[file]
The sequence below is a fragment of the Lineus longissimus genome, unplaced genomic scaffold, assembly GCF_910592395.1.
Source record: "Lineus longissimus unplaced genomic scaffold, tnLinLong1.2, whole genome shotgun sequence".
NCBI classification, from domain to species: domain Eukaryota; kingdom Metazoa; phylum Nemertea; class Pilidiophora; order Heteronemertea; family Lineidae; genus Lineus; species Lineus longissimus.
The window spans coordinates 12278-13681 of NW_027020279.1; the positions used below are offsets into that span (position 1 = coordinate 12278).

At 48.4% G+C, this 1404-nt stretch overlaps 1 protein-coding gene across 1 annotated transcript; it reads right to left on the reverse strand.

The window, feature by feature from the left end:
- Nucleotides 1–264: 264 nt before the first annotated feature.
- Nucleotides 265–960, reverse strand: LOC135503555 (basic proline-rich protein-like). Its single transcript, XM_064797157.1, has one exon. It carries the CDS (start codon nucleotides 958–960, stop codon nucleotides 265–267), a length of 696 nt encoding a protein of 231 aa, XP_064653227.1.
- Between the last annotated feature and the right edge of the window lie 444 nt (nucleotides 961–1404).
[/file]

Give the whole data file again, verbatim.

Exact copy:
The sequence below is a fragment of the Lineus longissimus genome, unplaced genomic scaffold, assembly GCF_910592395.1.
Source record: "Lineus longissimus unplaced genomic scaffold, tnLinLong1.2, whole genome shotgun sequence".
NCBI classification, from domain to species: domain Eukaryota; kingdom Metazoa; phylum Nemertea; class Pilidiophora; order Heteronemertea; family Lineidae; genus Lineus; species Lineus longissimus.
The window spans coordinates 12278-13681 of NW_027020279.1; the positions used below are offsets into that span (position 1 = coordinate 12278).

At 48.4% G+C, this 1404-nt stretch overlaps 1 protein-coding gene across 1 annotated transcript; it reads right to left on the reverse strand.

The window, feature by feature from the left end:
- Nucleotides 1–264: 264 nt before the first annotated feature.
- Nucleotides 265–960, reverse strand: LOC135503555 (basic proline-rich protein-like). Its single transcript, XM_064797157.1, has one exon. It carries the CDS (start codon nucleotides 958–960, stop codon nucleotides 265–267), a length of 696 nt encoding a protein of 231 aa, XP_064653227.1.
- Between the last annotated feature and the right edge of the window lie 444 nt (nucleotides 961–1404).